She explained some of her process when we were having lunch later that day at a Jersey diner:
So every target has an angle, speed, and a distance to it. You got the speed and the distance. That’s going to give us some information. We’re going to take that information and process it. In that process, where do we get it? Where do we see it best, is where we’re going to break it. We’re going to move back along that line, about a third to halfway back. And then the eyes are going to come off of that. To see on that line…you’re going to see that flash. Sometimes you’ll see it come off the arm or a little bit past it. Or we’ll see it pop up out of a tree, or see it come up through shrubs, that’s how hard you have to be looking for it. And you’re just going to then connect on the line.
Cook and I glanced at each other when Mauro effortlessly dusted bird after bird. We then got back into the box ourselves to try to work on coming up with a plan, as Mauro instructed us, establish a mount, pull away from the comb, and then call for a bird. After getting on a couple, Mauro then had us go after falling birds. The falling bird was always a “no no” in my book. Why have gravity work against me? Mauro said to plan it out and to make sure to lead the bird enough. She held her hand up to me with four fingers meeting her thumb, communicating in a language I’m fluent in, then slowly she opened her hand she said, “Poof. Just like that.”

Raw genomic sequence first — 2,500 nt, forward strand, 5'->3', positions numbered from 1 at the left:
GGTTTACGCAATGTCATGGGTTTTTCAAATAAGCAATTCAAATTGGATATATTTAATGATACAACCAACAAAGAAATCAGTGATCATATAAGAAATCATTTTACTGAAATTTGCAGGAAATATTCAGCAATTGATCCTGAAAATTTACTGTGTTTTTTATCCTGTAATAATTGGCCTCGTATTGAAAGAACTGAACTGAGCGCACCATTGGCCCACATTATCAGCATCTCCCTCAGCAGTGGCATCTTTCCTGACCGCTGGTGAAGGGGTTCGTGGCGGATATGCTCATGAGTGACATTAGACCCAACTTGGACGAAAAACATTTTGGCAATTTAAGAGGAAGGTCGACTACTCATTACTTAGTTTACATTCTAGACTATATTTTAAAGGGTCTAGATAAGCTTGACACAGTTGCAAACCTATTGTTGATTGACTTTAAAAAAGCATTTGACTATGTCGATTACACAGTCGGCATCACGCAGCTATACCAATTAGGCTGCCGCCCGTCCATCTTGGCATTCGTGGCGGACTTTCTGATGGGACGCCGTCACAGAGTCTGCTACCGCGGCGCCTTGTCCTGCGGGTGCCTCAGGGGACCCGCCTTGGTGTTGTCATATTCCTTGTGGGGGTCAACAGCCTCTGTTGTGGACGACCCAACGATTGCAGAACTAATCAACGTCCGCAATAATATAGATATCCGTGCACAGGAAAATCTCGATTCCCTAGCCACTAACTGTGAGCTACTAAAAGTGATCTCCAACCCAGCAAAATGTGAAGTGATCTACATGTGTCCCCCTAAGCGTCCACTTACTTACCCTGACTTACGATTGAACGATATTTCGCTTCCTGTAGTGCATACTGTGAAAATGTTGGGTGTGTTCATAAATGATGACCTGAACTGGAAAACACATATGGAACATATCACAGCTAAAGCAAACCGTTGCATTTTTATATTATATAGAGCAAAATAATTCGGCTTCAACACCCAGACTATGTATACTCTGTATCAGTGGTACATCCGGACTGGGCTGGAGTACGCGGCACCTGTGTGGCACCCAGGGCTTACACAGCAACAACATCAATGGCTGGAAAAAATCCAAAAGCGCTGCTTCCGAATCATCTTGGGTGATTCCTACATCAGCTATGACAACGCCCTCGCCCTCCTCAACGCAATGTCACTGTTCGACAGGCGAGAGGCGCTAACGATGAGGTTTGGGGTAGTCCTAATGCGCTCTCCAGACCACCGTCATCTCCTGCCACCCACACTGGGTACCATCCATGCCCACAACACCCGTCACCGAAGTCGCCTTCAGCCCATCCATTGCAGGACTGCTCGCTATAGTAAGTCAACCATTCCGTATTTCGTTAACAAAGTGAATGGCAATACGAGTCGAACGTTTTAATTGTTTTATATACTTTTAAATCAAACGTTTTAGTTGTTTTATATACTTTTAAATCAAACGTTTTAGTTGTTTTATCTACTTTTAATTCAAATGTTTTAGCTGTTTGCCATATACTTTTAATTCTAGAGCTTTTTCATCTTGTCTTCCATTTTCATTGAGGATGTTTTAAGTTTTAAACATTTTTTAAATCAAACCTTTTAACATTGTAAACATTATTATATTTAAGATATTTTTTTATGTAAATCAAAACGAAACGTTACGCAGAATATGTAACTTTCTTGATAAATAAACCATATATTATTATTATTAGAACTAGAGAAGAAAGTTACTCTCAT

To me, shotgunning always was like taking a bit of chicken bones and throwing them down on the table for a read. There’s a primal art form to the instinctive nature of using a shotgun. I feel we need to rely on semi-dormant evolutionary traits when getting on dynamic targets in that manner. We talked a little about target presentations and the “when” of pulling the trigger:
Petrolino: So you said to pick your spot where you’re going to shoot be based off of where you see the bird best, right? Now let’s say just for an example, you have a presentation where you’ve got two teal coming straight up. Dark, small birds, right? Would you wait for the apex if the apex isn’t where you see the birds best?
Mauro: So it’s all going to depend based on the presentation of it. Okay, is it going to be that? Are they going to be too different? How far apart are they going to be? The two closer together? Am I going to take one on the rise and the other on the draw? Is it going to be I can take one and then move right over to the next bird? So there again, based on the timing, and the presentation of it, you’d have to see it to to be able to tell. But from there, I’m going to make my plan.